David’s Journal: Current

David’s Journal: Current:

“Read an article in The New Yorker about how recording has transformed music over the last 100 years. It’s written by a classical music guy (Alex Ross) so it comes from that POV, but he does widen his discussion to include John Cage and Chuck D.

The writer says John Phillip Sousa thought that recording would be the death of music. Well, of live performance was what Sousa meant. To some extent I think he was right, but not entirely. He was right in that people now often think of music as something you buy, that you possess and consume — rather than something you experience and possibly even make yourself. Even live shows are sometimes thought of as something you consume — certainly they are something done by professionals. To a large extent what is desired in a live shows is weighed against recordings, not just the recordings of that material, but recordings in general. Audiences have come to expect that a live performance will be a reproduction of a recording they are familiar with, but with a kind of visual enhancement. And a bit louder that your home stereo, too.”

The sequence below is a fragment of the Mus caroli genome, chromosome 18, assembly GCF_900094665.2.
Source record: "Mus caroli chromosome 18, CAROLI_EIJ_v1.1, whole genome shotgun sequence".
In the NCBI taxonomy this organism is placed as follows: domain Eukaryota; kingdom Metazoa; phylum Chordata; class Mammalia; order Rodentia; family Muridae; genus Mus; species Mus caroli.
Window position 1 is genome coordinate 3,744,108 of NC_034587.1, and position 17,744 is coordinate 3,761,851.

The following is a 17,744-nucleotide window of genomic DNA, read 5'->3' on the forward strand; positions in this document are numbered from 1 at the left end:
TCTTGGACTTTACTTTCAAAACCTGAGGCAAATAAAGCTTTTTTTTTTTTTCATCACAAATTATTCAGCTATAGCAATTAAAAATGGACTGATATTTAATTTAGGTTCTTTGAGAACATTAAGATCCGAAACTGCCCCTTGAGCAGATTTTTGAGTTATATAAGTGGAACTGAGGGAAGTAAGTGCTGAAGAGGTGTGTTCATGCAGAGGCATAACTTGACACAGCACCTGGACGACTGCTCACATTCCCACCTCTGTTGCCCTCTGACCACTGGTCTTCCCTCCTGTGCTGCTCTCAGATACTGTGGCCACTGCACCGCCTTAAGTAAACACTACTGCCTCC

Later, in this journal entry, Mr. Byrne says this, which is EXACLTY how I feel sometimes:

“I find this overwhelming. Probably as a musician I find music either one or the other — completely invisible, inaudible — even sometimes when it’s playing loud — or completely intrusive — impossible to ignore. As a musician there are times when even quiet background music in a bar or restaurant is completely distracting and impossible to ignore. It’s like the effect of having a TV on in room is for most people — it tends to demand attention. All conversation either stops or has to deal with the TV program. Music is like that for musicians.”

This entry was posted in Uncategorized. Bookmark the permalink. Post a comment or leave a trackback: Trackback URL.
  • Categories

  • Archives